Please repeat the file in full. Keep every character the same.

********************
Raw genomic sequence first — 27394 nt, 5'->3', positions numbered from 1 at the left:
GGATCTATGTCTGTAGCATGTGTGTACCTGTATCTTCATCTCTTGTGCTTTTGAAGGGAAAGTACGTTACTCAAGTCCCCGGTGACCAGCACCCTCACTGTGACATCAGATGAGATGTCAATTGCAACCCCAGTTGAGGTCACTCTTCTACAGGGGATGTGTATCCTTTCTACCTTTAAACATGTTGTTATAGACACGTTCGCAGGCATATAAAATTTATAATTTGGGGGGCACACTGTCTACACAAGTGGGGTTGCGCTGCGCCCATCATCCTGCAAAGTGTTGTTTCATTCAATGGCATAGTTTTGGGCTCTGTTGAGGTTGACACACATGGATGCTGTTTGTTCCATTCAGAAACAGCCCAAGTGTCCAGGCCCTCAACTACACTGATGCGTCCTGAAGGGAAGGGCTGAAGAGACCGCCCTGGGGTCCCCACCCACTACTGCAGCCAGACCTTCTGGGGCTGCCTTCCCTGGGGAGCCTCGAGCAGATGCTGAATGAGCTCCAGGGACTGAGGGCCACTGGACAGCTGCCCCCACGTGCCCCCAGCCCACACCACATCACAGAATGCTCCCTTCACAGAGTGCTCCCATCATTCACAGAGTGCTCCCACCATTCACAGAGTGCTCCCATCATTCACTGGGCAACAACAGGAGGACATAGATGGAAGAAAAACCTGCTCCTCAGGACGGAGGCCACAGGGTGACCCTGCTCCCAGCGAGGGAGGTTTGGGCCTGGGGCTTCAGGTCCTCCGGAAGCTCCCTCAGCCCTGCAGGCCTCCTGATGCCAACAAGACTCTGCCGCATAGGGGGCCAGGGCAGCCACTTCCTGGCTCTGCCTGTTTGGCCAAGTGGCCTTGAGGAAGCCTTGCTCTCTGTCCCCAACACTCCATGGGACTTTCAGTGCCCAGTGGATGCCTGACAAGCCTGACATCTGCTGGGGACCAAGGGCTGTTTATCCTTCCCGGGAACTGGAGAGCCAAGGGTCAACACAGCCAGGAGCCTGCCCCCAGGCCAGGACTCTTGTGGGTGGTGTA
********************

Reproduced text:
Raw genomic sequence first — 27394 nt, 5'->3', positions numbered from 1 at the left:
GGATCTATGTCTGTAGCATGTGTGTACCTGTATCTTCATCTCTTGTGCTTTTGAAGGGAAAGTACGTTACTCAAGTCCCCGGTGACCAGCACCCTCACTGTGACATCAGATGAGATGTCAATTGCAACCCCAGTTGAGGTCACTCTTCTACAGGGGATGTGTATCCTTTCTACCTTTAAACATGTTGTTATAGACACGTTCGCAGGCATATAAAATTTATAATTTGGGGGGCACACTGTCTACACAAGTGGGGTTGCGCTGCGCCCATCATCCTGCAAAGTGTTGTTTCATTCAATGGCATAGTTTTGGGCTCTGTTGAGGTTGACACACATGGATGCTGTTTGTTCCATTCAGAAACAGCCCAAGTGTCCAGGCCCTCAACTACACTGATGCGTCCTGAAGGGAAGGGCTGAAGAGACCGCCCTGGGGTCCCCACCCACTACTGCAGCCAGACCTTCTGGGGCTGCCTTCCCTGGGGAGCCTCGAGCAGATGCTGAATGAGCTCCAGGGACTGAGGGCCACTGGACAGCTGCCCCCACGTGCCCCCAGCCCACACCACATCACAGAATGCTCCCTTCACAGAGTGCTCCCATCATTCACAGAGTGCTCCCACCATTCACAGAGTGCTCCCATCATTCACTGGGCAACAACAGGAGGACATAGATGGAAGAAAAACCTGCTCCTCAGGACGGAGGCCACAGGGTGACCCTGCTCCCAGCGAGGGAGGTTTGGGCCTGGGGCTTCAGGTCCTCCGGAAGCTCCCTCAGCCCTGCAGGCCTCCTGATGCCAACAAGACTCTGCCGCATAGGGGGCCAGGGCAGCCACTTCCTGGCTCTGCCTGTTTGGCCAAGTGGCCTTGAGGAAGCCTTGCTCTCTGTCCCCAACACTCCATGGGACTTTCAGTGCCCAGTGGATGCCTGACAAGCCTGACATCTGCTGGGGACCAAGGGCTGTTTATCCTTCCCGGGAACTGGAGAGCCAAGGGTCAACACAGCCAGGAGCCTGCCCCCAGGCCAGGACTCTTGTGGGTGGTGTA